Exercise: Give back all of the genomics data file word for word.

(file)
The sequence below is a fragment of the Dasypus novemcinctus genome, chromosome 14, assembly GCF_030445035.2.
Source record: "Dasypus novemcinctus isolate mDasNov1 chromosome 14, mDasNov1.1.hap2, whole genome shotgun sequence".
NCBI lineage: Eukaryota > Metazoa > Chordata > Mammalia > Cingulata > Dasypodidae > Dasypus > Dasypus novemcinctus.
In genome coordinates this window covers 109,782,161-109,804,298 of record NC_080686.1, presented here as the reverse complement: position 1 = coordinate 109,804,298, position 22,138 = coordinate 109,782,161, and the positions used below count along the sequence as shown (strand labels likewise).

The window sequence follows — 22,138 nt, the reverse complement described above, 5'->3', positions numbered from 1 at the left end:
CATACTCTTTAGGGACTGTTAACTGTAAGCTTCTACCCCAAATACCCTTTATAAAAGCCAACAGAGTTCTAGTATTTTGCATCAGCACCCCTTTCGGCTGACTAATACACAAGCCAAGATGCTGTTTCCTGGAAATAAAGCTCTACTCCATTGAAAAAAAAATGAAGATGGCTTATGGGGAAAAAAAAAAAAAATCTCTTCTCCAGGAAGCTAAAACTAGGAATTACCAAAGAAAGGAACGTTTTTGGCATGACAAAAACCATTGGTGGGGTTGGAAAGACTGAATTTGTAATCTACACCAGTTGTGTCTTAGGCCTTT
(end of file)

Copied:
The sequence below is a fragment of the Dasypus novemcinctus genome, chromosome 14, assembly GCF_030445035.2.
Source record: "Dasypus novemcinctus isolate mDasNov1 chromosome 14, mDasNov1.1.hap2, whole genome shotgun sequence".
NCBI lineage: Eukaryota > Metazoa > Chordata > Mammalia > Cingulata > Dasypodidae > Dasypus > Dasypus novemcinctus.
In genome coordinates this window covers 109,782,161-109,804,298 of record NC_080686.1, presented here as the reverse complement: position 1 = coordinate 109,804,298, position 22,138 = coordinate 109,782,161, and the positions used below count along the sequence as shown (strand labels likewise).

The window sequence follows — 22,138 nt, the reverse complement described above, 5'->3', positions numbered from 1 at the left end:
CATACTCTTTAGGGACTGTTAACTGTAAGCTTCTACCCCAAATACCCTTTATAAAAGCCAACAGAGTTCTAGTATTTTGCATCAGCACCCCTTTCGGCTGACTAATACACAAGCCAAGATGCTGTTTCCTGGAAATAAAGCTCTACTCCATTGAAAAAAAAATGAAGATGGCTTATGGGGAAAAAAAAAAAAAATCTCTTCTCCAGGAAGCTAAAACTAGGAATTACCAAAGAAAGGAACGTTTTTGGCATGACAAAAACCATTGGTGGGGTTGGAAAGACTGAATTTGTAATCTACACCAGTTGTGTCTTAGGCCTTT